This research project has ended. View a list of current research projects or past projects.

Key DFM Personnel

John Frey, MD – Principal Investigator
Suzanne Gaulocher, – Project Coordinator

The Community-Based Health Research Group

This working group is an interdisciplinary network of applied researchers, public health professionals and community people using participatory strategies designed to examine and address aspects of social and physical environments that contribute to health disparities. Monthly meetings increase awareness of health issues, identify and develop proposals for collaborative projects, and develop a framework for conducting applied community-based health research.

Speakers and topics have included: John McKnight – Northwestern University – Asset Mapping, Cancer Health Disparities Initiative, The School of Nursing’s Healthy Lifestyles Project, the UW Chancellor’s collaboration with the Park Street Partners, the South Madison Housing Stories and Experiences Project, Including Children in Research, Youth and Employment; Public Presentation by Boys & Girls Club youth – presenting the Youth Voice Project, Topic: GIS mapping and Diabetes by the Department of Family Medicine, Madison Police Department – Neighborhood Project, Marcia Caton Campbell – Johnson’s Park Health Coalition, Fit City Madison!, and Service Learning – Michael Hunt. Future meetings include Randy Stoecker, Lisa Bullard-Cawthorne with Safe Communities Coalition – Goodman Pool Maps, and the Villager Mall revitalization efforts.

Youth Participatory Photo Mapping for Healthy Neighborhoods Initiative

This project developed from the multidisciplinary meetings of researchers and clinicians using participatory strategies for addressing health disparities between and within communities. Effective neighborhood-level health promotion depends on having an understanding of how aspects of the local environment shape personal safety and physical activity as well as mental and physical health outcomes. The perspectives of children can be especially important for assessing community assets and barriers affecting health. The purpose of this project was to better understand a neighborhood through the eyes of young people living there. Researchers and youth have used participatory observations, walk-along interviews and geographic information systems technology (GIS) and photos to build up an integrated multi-level profile of community space. The local Anti-Drug Coalition and other community groups have partnered with UW researchers to undertake this project in the southern area of Madison, Wisconsin.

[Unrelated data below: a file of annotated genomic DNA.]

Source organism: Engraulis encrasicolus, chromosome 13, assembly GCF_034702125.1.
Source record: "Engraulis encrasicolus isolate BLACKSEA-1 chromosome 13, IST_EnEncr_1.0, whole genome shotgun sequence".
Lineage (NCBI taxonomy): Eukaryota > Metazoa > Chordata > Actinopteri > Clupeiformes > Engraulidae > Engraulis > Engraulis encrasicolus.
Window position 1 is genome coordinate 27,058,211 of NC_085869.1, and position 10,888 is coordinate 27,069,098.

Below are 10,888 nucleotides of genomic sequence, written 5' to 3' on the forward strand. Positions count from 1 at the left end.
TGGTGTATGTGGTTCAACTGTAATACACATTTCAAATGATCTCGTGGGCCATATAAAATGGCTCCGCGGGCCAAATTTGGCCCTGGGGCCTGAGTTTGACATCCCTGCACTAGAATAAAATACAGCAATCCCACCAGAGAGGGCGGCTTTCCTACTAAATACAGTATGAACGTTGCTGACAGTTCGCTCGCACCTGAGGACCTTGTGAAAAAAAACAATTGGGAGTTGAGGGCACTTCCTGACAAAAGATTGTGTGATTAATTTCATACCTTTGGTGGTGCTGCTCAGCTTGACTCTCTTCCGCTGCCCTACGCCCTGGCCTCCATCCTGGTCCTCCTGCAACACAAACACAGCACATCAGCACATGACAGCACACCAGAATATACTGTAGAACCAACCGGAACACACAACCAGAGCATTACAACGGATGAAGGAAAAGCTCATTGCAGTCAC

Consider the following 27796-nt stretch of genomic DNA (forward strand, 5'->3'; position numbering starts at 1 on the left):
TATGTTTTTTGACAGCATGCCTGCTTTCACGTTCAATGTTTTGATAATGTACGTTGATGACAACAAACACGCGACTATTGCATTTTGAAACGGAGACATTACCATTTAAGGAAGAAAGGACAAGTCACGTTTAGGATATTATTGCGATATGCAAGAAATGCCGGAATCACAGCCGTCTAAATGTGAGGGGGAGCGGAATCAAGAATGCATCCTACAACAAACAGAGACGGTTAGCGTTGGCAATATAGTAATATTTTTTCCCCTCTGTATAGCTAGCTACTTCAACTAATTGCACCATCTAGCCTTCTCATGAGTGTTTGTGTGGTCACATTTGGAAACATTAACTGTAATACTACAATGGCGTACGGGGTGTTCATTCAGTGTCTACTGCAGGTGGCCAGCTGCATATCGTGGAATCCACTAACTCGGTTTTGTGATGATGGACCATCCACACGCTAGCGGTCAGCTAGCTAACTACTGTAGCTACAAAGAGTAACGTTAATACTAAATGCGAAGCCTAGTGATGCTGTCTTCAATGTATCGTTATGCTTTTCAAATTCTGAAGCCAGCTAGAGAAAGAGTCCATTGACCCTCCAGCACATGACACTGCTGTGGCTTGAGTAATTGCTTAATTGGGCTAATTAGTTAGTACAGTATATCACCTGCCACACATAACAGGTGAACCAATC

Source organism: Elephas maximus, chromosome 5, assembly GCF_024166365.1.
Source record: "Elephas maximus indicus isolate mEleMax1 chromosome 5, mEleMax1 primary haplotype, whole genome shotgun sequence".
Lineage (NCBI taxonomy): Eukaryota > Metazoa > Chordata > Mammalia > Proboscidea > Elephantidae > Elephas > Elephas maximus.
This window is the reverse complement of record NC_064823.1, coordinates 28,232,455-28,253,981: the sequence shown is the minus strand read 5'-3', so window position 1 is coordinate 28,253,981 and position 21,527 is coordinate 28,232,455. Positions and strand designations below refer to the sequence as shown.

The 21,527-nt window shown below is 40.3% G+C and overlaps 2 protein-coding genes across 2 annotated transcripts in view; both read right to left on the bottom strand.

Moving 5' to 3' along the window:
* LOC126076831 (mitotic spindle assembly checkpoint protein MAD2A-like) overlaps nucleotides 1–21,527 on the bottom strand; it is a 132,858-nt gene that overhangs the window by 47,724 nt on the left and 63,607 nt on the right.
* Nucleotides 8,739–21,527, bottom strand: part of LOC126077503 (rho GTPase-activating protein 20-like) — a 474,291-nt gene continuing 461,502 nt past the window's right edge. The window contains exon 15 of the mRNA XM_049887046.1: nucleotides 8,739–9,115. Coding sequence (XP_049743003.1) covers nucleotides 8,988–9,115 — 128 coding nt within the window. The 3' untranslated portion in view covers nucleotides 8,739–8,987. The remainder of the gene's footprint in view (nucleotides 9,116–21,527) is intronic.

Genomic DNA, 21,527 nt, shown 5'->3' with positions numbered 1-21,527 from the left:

Approximately 100 youth aged 6-18 affiliated with the Boys and Girls Club of Dane County are the primary participants in the project. They use a coordinated set of parcel-based maps, aerial photographs, youth photography and place narratives in conjunction with geo-referenced health and safety datasets to identify perceptual patterns and experiential themes. These results are being shared by the youth in presentations to their community neighbors, Wingra Clinic (local primary care providers), the City of Madison Police Department, the Madison/Dane public health department and other stakeholders. Insights that emerge from this study will be used to identify community assets and barriers impacting health and safety outcomes and to engage local stakeholders in dialogue.